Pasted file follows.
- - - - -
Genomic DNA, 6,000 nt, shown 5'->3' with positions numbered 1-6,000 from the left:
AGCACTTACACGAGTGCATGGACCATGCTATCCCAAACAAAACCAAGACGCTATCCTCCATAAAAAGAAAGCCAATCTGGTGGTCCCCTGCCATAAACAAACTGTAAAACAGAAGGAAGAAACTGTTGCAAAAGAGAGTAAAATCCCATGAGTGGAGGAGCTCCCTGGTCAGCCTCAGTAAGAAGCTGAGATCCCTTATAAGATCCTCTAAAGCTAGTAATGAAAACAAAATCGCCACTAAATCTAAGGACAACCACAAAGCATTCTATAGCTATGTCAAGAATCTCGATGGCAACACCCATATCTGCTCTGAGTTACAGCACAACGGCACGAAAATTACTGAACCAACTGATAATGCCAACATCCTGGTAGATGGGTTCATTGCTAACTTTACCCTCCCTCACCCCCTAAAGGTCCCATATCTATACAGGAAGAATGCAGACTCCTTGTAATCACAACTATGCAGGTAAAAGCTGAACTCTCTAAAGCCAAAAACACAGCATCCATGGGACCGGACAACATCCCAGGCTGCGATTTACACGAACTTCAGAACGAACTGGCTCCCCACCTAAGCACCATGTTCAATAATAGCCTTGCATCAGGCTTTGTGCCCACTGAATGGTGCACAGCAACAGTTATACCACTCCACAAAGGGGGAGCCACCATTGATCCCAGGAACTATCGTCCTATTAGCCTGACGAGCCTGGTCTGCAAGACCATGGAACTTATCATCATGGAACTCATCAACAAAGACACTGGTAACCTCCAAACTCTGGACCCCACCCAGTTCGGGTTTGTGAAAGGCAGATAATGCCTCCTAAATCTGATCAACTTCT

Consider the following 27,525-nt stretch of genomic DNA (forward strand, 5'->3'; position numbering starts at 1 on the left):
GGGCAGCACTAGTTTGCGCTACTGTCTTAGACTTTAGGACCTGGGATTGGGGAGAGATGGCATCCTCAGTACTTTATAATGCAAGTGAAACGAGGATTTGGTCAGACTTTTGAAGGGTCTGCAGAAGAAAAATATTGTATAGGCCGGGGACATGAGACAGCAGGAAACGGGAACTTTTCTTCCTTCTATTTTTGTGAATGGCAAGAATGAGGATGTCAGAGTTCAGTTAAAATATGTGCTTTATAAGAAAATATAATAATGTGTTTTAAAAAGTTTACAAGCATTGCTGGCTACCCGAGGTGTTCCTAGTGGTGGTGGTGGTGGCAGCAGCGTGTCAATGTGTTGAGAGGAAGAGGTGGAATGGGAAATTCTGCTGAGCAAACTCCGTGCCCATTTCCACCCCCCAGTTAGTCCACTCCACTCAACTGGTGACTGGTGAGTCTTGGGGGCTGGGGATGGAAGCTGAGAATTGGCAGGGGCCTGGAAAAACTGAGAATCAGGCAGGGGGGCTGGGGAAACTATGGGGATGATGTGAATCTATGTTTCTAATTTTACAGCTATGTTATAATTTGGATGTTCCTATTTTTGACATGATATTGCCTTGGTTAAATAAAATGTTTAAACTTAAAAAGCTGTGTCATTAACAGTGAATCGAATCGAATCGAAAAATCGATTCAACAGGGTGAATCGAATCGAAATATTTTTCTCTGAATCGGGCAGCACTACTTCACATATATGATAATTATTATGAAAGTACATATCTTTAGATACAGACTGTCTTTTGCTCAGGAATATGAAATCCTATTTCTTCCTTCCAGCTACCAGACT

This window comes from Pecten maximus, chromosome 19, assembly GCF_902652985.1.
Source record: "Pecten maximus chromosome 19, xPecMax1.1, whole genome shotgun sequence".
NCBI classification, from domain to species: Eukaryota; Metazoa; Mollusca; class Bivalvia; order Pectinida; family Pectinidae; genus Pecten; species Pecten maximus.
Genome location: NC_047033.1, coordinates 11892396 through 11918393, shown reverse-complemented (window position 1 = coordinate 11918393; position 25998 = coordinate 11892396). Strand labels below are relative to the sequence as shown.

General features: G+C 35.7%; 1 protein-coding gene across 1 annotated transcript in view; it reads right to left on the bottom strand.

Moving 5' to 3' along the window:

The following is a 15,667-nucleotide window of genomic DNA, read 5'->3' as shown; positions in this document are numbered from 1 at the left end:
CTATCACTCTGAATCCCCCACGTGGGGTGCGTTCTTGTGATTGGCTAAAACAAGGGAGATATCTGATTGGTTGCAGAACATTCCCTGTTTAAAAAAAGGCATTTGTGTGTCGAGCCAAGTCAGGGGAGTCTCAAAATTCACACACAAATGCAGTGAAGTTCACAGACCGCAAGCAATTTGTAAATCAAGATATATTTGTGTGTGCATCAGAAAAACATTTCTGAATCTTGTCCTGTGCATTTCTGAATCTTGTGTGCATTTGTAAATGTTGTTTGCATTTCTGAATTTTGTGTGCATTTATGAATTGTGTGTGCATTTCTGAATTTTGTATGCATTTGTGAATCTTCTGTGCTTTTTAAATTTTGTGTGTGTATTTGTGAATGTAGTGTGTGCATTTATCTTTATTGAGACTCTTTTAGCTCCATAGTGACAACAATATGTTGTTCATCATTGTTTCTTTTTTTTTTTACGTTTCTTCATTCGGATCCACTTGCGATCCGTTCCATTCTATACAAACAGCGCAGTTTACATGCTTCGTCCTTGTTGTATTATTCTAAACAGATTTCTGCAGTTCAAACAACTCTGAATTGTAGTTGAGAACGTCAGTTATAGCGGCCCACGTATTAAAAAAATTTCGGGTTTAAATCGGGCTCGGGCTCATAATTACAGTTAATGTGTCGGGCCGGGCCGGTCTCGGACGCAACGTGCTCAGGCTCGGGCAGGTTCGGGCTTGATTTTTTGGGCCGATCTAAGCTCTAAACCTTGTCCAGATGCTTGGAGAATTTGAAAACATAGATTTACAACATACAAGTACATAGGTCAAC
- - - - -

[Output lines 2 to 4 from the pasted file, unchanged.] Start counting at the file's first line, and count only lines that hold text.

AGCACTTACACGAGTGCATGGACCATGCTATCCCAAACAAAACCAAGACGCTATCCTCCATAAAAAGAAAGCCAATCTGGTGGTCCCCTGCCATAAACAAACTGTAAAACAGAAGGAAGAAACTGTTGCAAAAGAGAGTAAAATCCCATGAGTGGAGGAGCTCCCTGGTCAGCCTCAGTAAGAAGCTGAGATCCCTTATAAGATCCTCTAAAGCTAGTAATGAAAACAAAATCGCCACTAAATCTAAGGACAACCACAAAGCATTCTATAGCTATGTCAAGAATCTCGATGGCAACACCCATATCTGCTCTGAGTTACAGCACAACGGCACGAAAATTACTGAACCAACTGATAATGCCAACATCCTGGTAGATGGGTTCATTGCTAACTTTACCCTCCCTCACCCCCTAAAGGTCCCATATCTATACAGGAAGAATGCAGACTCCTTGTAATCACAACTATGCAGGTAAAAGCTGAACTCTCTAAAGCCAAAAACACAGCATCCATGGGACCGGACAACATCCCAGGCTGCGATTTACACGAACTTCAGAACGAACTGGCTCCCCACCTAAGCACCATGTTCAATAATAGCCTTGCATCAGGCTTTGTGCCCACTGAATGGTGCACAGCAACAGTTATACCACTCCACAAAGGGGGAGCCACCATTGATCCCAGGAACTATCGTCCTATTAGCCTGACGAGCCTGGTCTGCAAGACCATGGAACTTATCATCATGGAACTCATCAACAAAGACACTGGTAACCTCCAAACTCTGGACCCCACCCAGTTCGGGTTTGTGAAAGGCAGATAATGCCTCCTAAATCTGATCAACTTCT

Consider the following 27,525-nt stretch of genomic DNA (forward strand, 5'->3'; position numbering starts at 1 on the left):
GGGCAGCACTAGTTTGCGCTACTGTCTTAGACTTTAGGACCTGGGATTGGGGAGAGATGGCATCCTCAGTACTTTATAATGCAAGTGAAACGAGGATTTGGTCAGACTTTTGAAGGGTCTGCAGAAGAAAAATATTGTATAGGCCGGGGACATGAGACAGCAGGAAACGGGAACTTTTCTTCCTTCTATTTTTGTGAATGGCAAGAATGAGGATGTCAGAGTTCAGTTAAAATATGTGCTTTATAAGAAAATATAATAATGTGTTTTAAAAAGTTTACAAGCATTGCTGGCTACCCGAGGTGTTCCTAGTGGTGGTGGTGGTGGCAGCAGCGTGTCAATGTGTTGAGAGGAAGAGGTGGAATGGGAAATTCTGCTGAGCAAACTCCGTGCCCATTTCCACCCCCCAGTTAGTCCACTCCACTCAACTGGTGACTGGTGAGTCTTGGGGGCTGGGGATGGAAGCTGAGAATTGGCAGGGGCCTGGAAAAACTGAGAATCAGGCAGGGGGGCTGGGGAAACTATGGGGATGATGTGAATCTATGTTTCTAATTTTACAGCTATGTTATAATTTGGATGTTCCTATTTTTGACATGATATTGCCTTGGTTAAATAAAATGTTTAAACTTAAAAAGCTGTGTCATTAACAGTGAATCGAATCGAATCGAAAAATCGATTCAACAGGGTGAATCGAATCGAAATATTTTTCTCTGAATCGGGCAGCACTACTTCACATATATGATAATTATTATGAAAGTACATATCTTTAGATACAGACTGTCTTTTGCTCAGGAATATGAAATCCTATTTCTTCCTTCCAGCTACCAGACT